Tuesday, 4 October 2011

Android-powered Remote Controlled Blimp with Video Surveillance

The project "Remote Controlled Blimp with Video Surveillance" is a joint project between several Multimedia University academicians as an Interactive Installation for the DA+C Festival 2011 (Digital Art and Cultural Festival) mainly from 15 to 17 July 2011 at Suffolk House, George Town, Penang, Malaysia. The project is named "FRANC" as a tribute to Captain Francis Light (notice that the name Francis Light can be separated into "Franc is Light", hence the name of "Franc" which refers to the Helium-filled blimp which of course is lighter than the air, therefore "is light". The main focus of the project is to continuously provides the birds' eye video feed of the interior of Suffolk House.

From FRANC

The indoor blimp is mainly based on Blimpduino project from DIY Drones. The wireless control is however not done using regular radio-controller gears but via BlinkGear BlinkRC, so that the control signals can be sent directly from a PC via UDP data packet. The EyeCam 2.4GHz wireless video transmitter provides the aerial video which is captured by a USB TV Capture device and eventually streamed in VLC player on the main PC.

FRANC V1 with BlinkRC and EyeCam 

During initial testing, there are problems discovered with the first design. The EyeCam wireless video requires line-of-sight and is very susceptible to interference (various 2.4GHz signals from WiFi, Bluetooth etc.). The BlinkRC also sometimes fails to connect but eventually we discover that there is a loose connection on the BlinkRC PCB board and is finally fixed. However FRANC version 2 is still being developed as a backup.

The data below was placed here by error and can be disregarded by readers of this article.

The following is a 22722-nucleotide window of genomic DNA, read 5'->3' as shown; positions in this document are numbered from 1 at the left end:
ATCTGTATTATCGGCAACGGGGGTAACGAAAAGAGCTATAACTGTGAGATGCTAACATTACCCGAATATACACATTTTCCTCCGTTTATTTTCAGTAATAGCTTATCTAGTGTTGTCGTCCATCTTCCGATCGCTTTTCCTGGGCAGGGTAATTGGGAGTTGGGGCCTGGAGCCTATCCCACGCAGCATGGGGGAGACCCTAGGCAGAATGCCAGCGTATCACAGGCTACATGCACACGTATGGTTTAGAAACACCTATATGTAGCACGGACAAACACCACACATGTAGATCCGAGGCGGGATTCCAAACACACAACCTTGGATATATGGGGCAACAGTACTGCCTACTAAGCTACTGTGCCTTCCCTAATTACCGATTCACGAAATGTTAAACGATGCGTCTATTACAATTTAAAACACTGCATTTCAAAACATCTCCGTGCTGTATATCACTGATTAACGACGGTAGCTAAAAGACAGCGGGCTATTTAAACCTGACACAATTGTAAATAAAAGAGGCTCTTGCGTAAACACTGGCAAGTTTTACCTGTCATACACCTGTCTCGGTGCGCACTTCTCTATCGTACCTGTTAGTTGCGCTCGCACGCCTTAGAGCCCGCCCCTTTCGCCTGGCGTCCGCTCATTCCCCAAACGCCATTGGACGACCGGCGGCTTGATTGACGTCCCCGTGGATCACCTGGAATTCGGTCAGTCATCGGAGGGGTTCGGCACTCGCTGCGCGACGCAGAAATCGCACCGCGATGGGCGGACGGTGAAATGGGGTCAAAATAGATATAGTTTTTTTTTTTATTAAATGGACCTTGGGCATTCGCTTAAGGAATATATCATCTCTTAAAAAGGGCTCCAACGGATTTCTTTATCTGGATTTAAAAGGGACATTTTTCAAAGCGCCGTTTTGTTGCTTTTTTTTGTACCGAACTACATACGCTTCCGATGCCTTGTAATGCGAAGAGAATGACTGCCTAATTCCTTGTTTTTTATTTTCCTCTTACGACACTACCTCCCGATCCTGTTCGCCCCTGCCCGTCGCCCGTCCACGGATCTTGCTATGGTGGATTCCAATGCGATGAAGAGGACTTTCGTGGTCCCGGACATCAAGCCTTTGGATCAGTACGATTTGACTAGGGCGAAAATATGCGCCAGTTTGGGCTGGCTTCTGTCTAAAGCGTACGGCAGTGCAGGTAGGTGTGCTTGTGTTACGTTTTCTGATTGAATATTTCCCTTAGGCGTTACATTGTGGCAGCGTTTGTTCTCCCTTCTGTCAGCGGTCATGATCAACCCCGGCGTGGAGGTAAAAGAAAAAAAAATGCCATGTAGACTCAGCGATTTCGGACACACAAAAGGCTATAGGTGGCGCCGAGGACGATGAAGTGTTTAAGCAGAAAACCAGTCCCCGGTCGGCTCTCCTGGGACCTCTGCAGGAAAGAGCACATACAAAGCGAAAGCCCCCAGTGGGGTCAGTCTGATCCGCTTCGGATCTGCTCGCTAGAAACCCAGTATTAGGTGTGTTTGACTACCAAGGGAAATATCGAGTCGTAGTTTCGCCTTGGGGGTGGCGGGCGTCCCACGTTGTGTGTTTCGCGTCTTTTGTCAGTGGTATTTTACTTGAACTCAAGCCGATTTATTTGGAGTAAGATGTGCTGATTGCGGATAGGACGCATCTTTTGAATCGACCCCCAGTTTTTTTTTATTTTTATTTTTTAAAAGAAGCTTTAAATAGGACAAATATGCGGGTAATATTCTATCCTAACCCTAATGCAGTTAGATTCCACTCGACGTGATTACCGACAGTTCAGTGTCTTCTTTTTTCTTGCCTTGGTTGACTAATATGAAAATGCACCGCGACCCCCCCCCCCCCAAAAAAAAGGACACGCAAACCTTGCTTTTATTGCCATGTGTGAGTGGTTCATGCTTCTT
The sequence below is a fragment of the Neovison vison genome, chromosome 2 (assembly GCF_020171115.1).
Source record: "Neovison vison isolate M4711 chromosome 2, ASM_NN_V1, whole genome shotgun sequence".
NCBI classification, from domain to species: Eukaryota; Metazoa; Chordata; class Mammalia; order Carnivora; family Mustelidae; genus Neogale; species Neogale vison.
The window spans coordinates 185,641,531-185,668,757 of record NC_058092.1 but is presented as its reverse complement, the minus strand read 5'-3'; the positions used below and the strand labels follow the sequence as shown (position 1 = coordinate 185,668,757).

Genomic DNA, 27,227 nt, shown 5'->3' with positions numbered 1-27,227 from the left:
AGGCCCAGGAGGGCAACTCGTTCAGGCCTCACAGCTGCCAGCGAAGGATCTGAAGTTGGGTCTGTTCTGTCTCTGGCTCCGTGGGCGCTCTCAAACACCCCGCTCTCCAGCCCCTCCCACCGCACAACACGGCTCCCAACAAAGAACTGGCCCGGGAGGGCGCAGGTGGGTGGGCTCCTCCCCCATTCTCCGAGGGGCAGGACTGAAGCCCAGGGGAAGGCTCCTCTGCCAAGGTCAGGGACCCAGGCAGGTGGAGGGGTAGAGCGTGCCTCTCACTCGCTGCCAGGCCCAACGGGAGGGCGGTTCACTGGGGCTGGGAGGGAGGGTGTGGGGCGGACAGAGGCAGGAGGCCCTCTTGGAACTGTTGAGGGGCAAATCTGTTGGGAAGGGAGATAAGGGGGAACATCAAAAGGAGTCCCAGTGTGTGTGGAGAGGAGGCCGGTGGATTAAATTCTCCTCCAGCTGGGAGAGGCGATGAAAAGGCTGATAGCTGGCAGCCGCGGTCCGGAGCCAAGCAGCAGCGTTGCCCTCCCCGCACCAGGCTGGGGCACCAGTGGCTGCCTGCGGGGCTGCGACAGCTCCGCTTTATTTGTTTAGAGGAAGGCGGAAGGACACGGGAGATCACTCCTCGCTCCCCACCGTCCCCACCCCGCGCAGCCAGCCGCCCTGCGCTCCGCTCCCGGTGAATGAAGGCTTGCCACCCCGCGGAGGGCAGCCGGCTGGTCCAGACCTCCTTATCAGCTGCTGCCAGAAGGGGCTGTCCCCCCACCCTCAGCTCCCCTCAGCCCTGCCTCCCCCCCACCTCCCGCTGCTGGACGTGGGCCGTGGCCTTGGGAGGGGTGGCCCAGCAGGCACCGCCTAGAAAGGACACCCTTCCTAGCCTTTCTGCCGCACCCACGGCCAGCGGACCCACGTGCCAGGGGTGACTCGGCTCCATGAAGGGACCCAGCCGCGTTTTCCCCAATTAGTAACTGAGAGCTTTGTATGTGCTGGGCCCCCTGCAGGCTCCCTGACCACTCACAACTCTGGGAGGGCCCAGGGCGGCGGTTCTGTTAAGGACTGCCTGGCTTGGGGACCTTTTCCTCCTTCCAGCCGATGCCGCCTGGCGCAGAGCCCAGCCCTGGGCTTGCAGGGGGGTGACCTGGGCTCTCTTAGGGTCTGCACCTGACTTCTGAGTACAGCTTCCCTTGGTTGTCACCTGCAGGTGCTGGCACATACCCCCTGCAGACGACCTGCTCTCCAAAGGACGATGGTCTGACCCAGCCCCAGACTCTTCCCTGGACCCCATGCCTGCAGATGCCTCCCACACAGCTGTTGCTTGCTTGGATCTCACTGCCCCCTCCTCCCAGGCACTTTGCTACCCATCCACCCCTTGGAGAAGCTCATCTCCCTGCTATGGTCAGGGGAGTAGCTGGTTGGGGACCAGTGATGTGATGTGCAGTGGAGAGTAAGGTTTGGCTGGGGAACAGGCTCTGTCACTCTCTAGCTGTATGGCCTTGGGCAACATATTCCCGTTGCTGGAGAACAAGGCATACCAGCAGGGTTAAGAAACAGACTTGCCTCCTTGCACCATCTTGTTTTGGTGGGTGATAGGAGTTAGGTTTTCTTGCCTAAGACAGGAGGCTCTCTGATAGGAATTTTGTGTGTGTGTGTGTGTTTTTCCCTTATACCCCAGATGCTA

FRANC V2 with Android and IOIO

The version 2 is mainly based on Android, which covers both the control and the video surveillance: 
  • An Android application has been developed to receive the exact same UDP data packets as in Version 1 to drive the blimp. The PWM signals to drive the motors are sent out from an IOIO board which connects to the Android phone via USB using the ADB protocol.
  • An existing Android application "IP Webcam" is used to stream the video capture. 
From FRANC

The major problem with this design is the larger weight of an Android device (HTC Legend) with USB cable which requires more blimp envelopes.

From FRANC

Further improvement is focus mainly on reducing the weight of the payload:

  • Using the lightest Android phone possible (Sony Ericsson Xperia X10 Mini which weights only 88g)
  • Redesign the circuit board by integrating the Blimpduino circuit and the IOIO circuit.
  • Reduce the length of the USB cable
Further advancement is to add interactivity to the blimp for autonomous movement as the remote control is kind of difficult due to the combination of winds, momentum and human reaction. For example the WeBlimp  project shown in the video below:
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